Wal-Mart Stores (NYSE:WMT) has recently won the approval of many consumers as it touts its new “Made in America” campaign. For the past nine months, the world’s largest retailer has worked to demonstrate its commitment to U.S. manufacturing by vowing to buy an additional $50 billion in U.S.-made goods over the next 10 years, and many are now saluting the company’s efforts to help lead “an American renewal in manufacturing.”
Earlier in September, we learned that Wal-Mart was sticking to its promise by offering a wide range of U.S.-manufactured goods, including socks, towels, light bulbs, and candles. These products’ production has effectively created more than 1,200 jobs in the U.S., and the advantages don’t stop there. Many U.S. manufacturers are also reaping the benefits of the new campaign by drawing increased attention from Wal-Mart which has previously employed more overseas suppliers. Now, the retailer is looking for more ways to prove its commitment to the American cause, and that’s where attention-hungry U.S.-based manufacturers come in.
The Wall Street Journal highlighted these benefiting U.S. companies Sunday and used the example of Wal-Mart’s newest announcement Monday that Redman & Associates LLP will open a plant next year in Rogers, Ark., to make battery-powered cars to supply to Wal-Mart. While these popular products are usually imported from China, Wal-Mart is now interested in receiving them from a U.S.-based company, and Redman will thus be one of the first to benefit.
Kayser-Roth Corp., the producer of No Nonsense brand socks for women, is another example of a company that is expecting to profit from Wal-Mart’s new campaign. The manufacturer already supplies socks for the popular retailer, but the Journal reports that it expects to win more shelf space in early 2014, and that’s because its client is now more committed to ordering its products locally.
Kayser-Roth fits the bills as it has factories in Tennessee and North Carolina, and it also keeps its sock prices low, which we know Wal-Mart especially demands. The company is now investing about $18 million in new equipment and other items, hoping that its orders will soon pick up, but it won’t be raising its prices anytime soon.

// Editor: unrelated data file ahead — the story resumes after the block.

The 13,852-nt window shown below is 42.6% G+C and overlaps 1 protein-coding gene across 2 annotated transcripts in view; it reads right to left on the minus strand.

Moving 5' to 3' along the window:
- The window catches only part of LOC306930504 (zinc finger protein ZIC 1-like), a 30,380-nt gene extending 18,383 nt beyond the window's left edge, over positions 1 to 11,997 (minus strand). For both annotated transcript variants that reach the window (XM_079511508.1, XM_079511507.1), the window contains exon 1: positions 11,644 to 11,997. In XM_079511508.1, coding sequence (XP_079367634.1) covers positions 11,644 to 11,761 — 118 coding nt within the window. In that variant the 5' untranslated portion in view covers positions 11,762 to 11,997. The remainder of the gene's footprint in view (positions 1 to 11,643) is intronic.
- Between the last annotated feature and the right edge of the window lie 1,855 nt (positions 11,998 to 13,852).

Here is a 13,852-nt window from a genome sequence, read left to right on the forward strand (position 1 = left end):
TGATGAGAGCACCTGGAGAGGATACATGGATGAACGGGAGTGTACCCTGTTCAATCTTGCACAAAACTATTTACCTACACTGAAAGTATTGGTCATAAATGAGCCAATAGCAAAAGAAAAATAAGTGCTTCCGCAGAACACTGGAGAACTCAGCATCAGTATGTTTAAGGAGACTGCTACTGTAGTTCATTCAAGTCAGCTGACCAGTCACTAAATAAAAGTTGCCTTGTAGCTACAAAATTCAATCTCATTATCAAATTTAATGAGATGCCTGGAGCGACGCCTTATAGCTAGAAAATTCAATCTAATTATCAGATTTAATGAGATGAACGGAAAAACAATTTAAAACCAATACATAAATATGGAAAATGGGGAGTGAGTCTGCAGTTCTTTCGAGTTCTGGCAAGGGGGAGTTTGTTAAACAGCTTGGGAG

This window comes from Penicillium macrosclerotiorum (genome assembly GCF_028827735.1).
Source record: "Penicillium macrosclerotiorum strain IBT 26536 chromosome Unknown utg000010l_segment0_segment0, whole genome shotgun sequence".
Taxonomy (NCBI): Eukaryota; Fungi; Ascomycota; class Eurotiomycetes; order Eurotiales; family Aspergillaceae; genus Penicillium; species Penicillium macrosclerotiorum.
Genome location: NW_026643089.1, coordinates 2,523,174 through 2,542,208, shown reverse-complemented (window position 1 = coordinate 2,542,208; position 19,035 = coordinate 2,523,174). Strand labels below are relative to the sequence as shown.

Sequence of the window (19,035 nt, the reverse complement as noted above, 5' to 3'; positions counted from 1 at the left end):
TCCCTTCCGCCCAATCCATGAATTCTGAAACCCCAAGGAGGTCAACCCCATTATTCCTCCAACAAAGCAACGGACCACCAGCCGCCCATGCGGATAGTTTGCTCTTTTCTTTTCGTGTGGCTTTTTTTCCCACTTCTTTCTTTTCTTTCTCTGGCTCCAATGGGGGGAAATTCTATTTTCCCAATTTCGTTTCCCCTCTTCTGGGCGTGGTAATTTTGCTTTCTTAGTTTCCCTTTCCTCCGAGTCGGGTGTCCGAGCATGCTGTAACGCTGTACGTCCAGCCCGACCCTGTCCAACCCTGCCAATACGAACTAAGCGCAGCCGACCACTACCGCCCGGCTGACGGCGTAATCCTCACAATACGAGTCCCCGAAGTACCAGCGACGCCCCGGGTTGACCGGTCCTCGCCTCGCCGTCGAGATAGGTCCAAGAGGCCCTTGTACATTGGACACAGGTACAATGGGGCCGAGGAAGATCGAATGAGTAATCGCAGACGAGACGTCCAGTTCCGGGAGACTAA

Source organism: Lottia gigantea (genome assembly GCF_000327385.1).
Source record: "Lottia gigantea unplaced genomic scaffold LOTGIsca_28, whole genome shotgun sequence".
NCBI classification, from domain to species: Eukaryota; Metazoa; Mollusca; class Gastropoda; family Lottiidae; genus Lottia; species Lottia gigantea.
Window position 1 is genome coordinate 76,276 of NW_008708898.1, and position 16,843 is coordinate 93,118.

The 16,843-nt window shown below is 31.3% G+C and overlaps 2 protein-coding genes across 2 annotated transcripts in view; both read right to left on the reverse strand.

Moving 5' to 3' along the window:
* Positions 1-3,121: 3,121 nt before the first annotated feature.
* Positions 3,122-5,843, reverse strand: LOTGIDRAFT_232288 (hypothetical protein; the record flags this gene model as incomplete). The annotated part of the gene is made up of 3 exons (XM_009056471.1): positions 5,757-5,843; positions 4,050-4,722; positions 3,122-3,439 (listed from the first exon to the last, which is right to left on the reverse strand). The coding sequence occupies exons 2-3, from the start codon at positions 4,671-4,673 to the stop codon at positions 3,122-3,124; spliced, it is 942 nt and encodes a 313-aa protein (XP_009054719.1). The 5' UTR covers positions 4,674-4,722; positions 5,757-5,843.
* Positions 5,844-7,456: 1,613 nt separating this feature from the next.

Wal-Mart’s senior vice president, Michelle Gloeckler, warns that the retailer won’t buy U.S. good if its means higher prices, explaining, “We don’t believe the customer should pay more.”
However, unsurprisingly, as impressive as Wal-Mart’s new “Made in America” commitment is, the campaign is not solely driven by patriotic duty. Financial rewards for the retailer also work themselves into the equation.
According to the Journal, Wal-Mart reduces its inventory costs if it orders locally because goods spend less time in transit, and the short distance that products travel allows the retailer to better stock its shelves as soon as consumer trends come and go. In addition, U.S. consumers have shown an increased likelihood to support the products which bear the “Made in America” badge, so that is an additional marketing strategy that Wal-Mart can employ.
So far, the consumer wins its customers over with its locally produced food, locks and door hardware, light bulbs, televisions, tea light candles, socks, and towels, but soon, that wide range of products could expand much more as more and more suppliers work to get their hand in the Wal-Mart pot.
Don’t Miss: Wal-Mart Runs into Trouble in India.